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The Longest Day Alzheimer’s Awareness

The Longest Day Alzheimer’s Awareness

According to the Alzheimer’s Association, there are more than 6 million Americans today living with Alzheimer’s disease; that number is expected to rise to nearly 13 million people by the year 2050. Alzheimer’s disease is the most common cause of dementia which is a general term for memory loss and the loss of other cognitive abilities. Today, Alzheimer’s disease accounts for up to 80% of all dementia cases. 

While Alzheimer’s disease is not a normal part of aging, age is the greatest risk factor for the disease. In fact, the majority of Americans with Alzheimer’s disease are age 65 and older. There is currently no cure for Alzheimer’s, but there are many organizations and care communities dedicated to researching, understanding, treating and caring for those with the disease. The Alzheimer’s Association is one of the primary organizations leading research efforts, through fundraising support. One of the most popular fundraising activities is the Walk to End Alzheimer’s another popular and important fundraising effort is called The Longest Day.

What Is The Longest Day?

The longest day of the year – also called the summer solstice – is the day of the year with the most hours of light. On this day each year, thousands of people around the world take part in The Longest Day activities to raise money to fight the darkness of Alzheimer’s disease. These efforts raise funds for research, raise awareness about Alzheimer’s disease and support the care for people with Alzheimer’s. This year, The Longest Day fundraising activities took place on June 21st.

What Are The Longest Day Activities?

Families, Alzheimer’s patients and memory care communities around the world celebrated The Longest Day with a variety of activities and fundraisers. Individuals could send donations online, friends could come together to host contests to raise funds, while many families created challenges and contests that required buy-ins to raise money for the Alzheimer’s Association. On a larger scale, companies asked employees to spend a few dollars to wear purple (the signature color of the Alzheimer’s movement), while others held raffles, drawings and contests to support the efforts.

At Anthology Senior Living communities, the activities focused on raising awareness, supporting residents and their families, and raising funding for Alzheimer’s research. At Anthology of Farmington Hills and Anthology of Denton, residents and their families wore purple to raise awareness, and Anthology of Mason community members, residents and family members enjoyed live music, crafts and appetizers to mark the occasion.  Anthology of Blue Ash held two fundraising events, including Smoothies & Selfies and BBQ & Donations. Both events required participants to pay a fee, and the money raised went toward Alzheimer’s research. A hugely successful Cornhole Tournament at Anthology of McCandless, along with tasty food from community food trucks and a live jazz band performance, helped to raise funds and bring the fun for neighbors, friends, residents and families! Anthology of Town and Country customized items and offered simple ways for friends and family to make donations to Alzheimer’s research, while the Motown Magic Longest Day Fundraiser for the Alzheimer’s Association at Anthology of Troy sold beautiful creations, including jewelry and paintings, to raise money.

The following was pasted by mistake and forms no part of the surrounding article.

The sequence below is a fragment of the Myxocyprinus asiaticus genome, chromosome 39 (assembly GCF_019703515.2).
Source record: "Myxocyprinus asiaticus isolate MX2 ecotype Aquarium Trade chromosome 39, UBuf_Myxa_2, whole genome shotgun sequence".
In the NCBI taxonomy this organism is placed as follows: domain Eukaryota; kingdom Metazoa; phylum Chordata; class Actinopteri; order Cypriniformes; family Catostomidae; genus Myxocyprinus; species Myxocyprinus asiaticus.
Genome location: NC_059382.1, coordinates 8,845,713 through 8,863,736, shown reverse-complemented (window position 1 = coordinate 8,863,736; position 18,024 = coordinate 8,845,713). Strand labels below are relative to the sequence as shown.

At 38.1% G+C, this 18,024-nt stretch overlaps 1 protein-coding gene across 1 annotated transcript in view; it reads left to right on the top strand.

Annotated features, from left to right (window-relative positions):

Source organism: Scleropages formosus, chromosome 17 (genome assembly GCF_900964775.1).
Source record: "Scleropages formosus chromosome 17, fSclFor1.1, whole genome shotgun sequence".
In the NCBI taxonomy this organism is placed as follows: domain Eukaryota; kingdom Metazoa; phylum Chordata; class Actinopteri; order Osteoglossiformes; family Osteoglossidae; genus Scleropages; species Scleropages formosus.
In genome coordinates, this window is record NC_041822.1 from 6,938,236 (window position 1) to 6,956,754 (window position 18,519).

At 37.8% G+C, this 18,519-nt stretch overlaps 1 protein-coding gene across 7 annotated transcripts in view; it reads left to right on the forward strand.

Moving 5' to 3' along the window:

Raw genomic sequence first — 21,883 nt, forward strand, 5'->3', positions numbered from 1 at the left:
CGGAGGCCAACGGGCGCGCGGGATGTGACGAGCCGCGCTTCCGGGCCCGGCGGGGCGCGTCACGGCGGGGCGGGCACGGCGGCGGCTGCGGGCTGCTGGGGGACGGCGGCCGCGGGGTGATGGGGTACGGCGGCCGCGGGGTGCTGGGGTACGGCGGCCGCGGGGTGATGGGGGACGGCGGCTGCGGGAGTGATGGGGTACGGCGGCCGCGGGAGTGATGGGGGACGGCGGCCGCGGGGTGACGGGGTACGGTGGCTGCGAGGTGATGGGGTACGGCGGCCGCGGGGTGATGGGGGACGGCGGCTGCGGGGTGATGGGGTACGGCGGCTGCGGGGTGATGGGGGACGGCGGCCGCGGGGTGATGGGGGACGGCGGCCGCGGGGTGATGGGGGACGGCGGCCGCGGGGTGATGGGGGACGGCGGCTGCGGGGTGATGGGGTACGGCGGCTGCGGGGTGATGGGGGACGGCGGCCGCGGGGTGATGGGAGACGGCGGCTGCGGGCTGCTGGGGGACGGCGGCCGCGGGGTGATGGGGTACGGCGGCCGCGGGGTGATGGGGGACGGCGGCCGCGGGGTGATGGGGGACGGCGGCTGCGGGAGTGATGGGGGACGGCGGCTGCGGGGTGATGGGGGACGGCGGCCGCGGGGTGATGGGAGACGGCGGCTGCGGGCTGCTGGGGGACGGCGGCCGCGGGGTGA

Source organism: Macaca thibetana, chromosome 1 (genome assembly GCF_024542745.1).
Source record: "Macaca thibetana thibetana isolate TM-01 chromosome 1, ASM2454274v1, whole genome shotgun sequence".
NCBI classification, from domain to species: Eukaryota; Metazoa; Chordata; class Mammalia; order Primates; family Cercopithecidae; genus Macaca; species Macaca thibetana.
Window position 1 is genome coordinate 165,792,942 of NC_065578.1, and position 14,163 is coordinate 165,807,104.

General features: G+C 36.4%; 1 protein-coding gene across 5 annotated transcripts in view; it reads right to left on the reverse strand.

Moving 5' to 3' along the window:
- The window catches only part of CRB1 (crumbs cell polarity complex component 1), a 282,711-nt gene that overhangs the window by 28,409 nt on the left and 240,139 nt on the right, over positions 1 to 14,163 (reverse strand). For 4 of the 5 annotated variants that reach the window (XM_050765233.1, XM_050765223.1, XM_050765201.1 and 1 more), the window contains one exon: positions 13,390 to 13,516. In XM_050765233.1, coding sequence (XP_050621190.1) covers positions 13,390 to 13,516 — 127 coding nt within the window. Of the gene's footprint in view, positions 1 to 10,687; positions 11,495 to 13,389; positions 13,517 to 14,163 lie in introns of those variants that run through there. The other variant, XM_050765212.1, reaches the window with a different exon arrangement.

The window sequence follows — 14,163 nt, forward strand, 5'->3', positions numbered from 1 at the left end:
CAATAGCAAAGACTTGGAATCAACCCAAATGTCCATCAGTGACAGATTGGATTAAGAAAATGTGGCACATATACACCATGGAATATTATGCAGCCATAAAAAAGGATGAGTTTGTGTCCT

Communities shown below from left to right. Row 1: Anthology of Farmington Hills. Row 2: Anthology of Blue Ash and Anthology of Mason. Row 3: Anthology of Town & Country and Anthology of McCandless. Row 4: Anthology of Troy and Anthology of Rochester Hills

Memory Care at Anthology Senior Living

At Anthology Senior Living’s memory care communities, we understand that no one should go through dementia or Alzheimer’s disease alone. Our compassion, personal respect for residents and expertise in memory care all create the ideal environment to navigate this difficult journey. Our dedicated caregivers are certified and trained in the latest techniques to support memory care residents, while our culture and our environment supports independence, activity and a sense of family.

The Virtue Memory Care Neighborhoods at Anthology Senior Living are designed to help each resident find happiness, support and success. At each community, curated artwork features local landmarks and nostalgic images to evoke feelings of home. Families and residents create memory displays outside each personal suite that provide familiarity through the use of personal photos and memorabilia. Even the dining experience at Anthology Senior Living is designed for familiarity by featuring favorite foods served with an appealing flair.

Interested in learning more about our memory care communities? Try our community finder to identify locations near you! You can also contact us any time with questions and to learn more about our care, our communities and our values!